My training as a therapist landed me with a degree in Marriage and Family therapy, which basically means I work with relationship systems. As a non monogomous therapist I quickly began applying what I was learning in school to non monogomous relationship structures to better serve communities I belong to and work with. My training to work with relationships started in grad school, Gottman level 1 and now Developmental Model (attachment and relationship stage based).

— Birch Snogles, Licensed Marriage & Family Therapist in ann arbor, MI
 

I have been involved in the alternative lifestyles myself for several years now. I have helped numerous people understand and navigate the emotional waters of getting involved in open relationships. Conquering issues of jealousy and knowing how to, not just battle these fears, but how to use better marital communication to grow the relationship to a deeper and more fulfilling relationship than ever before, is a primary goal for me as a therapist.

— Monte Miller, Psychologist in Austin, TX

Clients should feel affirmed that polyamory is a valid lifestyle, and my practice is welcoming towards polyamorous people. Furthermore, I have over two decades experience understanding the diverse spectrum of the consensually non-monogamy communities.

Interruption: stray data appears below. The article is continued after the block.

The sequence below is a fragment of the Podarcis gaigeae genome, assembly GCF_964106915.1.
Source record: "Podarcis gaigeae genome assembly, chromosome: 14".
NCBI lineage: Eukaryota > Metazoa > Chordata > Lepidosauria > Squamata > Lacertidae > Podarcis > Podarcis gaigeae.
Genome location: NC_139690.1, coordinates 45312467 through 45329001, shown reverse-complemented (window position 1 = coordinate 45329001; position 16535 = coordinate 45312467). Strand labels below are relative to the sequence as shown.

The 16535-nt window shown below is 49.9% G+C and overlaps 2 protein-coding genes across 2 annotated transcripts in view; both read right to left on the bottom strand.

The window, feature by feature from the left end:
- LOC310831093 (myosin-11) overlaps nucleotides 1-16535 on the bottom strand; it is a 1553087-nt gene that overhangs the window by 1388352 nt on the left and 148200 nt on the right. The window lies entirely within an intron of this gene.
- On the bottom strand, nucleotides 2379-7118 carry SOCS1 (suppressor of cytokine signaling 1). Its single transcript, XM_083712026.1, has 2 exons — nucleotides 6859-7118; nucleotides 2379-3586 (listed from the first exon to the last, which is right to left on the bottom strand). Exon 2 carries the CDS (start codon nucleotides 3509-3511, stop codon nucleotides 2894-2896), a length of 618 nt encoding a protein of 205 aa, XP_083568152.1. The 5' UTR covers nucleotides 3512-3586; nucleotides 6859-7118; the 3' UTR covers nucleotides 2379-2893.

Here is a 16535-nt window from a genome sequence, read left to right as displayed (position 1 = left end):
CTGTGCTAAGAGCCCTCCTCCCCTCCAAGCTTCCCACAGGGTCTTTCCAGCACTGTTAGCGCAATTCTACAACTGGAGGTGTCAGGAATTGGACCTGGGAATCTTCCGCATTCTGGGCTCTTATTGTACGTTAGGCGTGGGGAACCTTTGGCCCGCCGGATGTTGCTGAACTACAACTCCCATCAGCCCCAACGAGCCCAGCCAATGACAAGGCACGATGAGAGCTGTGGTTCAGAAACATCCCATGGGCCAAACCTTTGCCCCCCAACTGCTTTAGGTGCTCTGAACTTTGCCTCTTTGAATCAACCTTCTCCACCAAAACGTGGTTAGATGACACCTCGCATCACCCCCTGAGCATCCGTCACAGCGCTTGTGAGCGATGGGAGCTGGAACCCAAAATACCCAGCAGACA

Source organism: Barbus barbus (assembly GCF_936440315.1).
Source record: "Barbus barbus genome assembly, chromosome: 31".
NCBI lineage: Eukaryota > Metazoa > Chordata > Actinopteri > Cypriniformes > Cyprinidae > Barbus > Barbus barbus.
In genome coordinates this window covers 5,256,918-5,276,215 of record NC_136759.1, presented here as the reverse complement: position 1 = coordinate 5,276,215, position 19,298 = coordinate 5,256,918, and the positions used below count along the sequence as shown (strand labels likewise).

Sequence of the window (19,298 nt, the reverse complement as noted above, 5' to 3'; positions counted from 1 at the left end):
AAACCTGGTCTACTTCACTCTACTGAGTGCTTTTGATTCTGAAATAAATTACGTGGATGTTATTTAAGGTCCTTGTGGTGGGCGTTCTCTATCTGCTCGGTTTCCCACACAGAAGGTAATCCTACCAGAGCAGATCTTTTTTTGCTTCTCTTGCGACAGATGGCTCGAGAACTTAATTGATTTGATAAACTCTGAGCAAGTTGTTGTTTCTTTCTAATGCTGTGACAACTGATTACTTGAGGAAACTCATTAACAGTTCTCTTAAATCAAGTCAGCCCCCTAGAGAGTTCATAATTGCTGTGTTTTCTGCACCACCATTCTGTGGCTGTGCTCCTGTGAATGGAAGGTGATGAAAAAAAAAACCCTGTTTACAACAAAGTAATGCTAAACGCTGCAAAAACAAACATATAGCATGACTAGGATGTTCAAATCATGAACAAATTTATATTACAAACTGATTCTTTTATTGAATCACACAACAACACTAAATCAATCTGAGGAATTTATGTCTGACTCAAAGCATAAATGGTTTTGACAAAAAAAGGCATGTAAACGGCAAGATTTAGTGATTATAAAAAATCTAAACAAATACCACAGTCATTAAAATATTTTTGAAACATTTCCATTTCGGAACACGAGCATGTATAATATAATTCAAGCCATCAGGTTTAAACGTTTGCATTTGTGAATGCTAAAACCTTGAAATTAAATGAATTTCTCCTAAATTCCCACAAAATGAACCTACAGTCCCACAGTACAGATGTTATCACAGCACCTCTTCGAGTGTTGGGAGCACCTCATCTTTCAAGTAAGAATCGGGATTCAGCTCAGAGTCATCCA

— Erick Sowell, Clinical Social Worker in Baltimore, MD
 

Originally inspired by Dr. Ruth Westheimer, I knew I wanted to be a sex therapist someday. I just didn't know it was possible. After graduation I learned that I could specialize in sex therapy! So I did! As a graduate of U of M's Sexual Health Certificate Program, I welcome working with people in non-traditional relationships, whether they be open, poly, or "monogamish." I "get you" and honor your path! No "side eye" from me!

— Paula Kirsch, Licensed Clinical Social Worker in , MI

Do you feel like you can’t say how you really feel? Do you love your partner, and also realize no single person could, or even should be everything? Do you watch RomComs shouting “just date both of them!” You might be poly, swinging, or you might be somewhere in the middle; how you date, copulate, and relate is valid. Whether you are trying to explore who you are, come out, or do what you do better, I am here to replace the lack of Disney movies showcasing your flavor of romance.

— Cody Glover, Licensed Professional Counselor in Austin, TX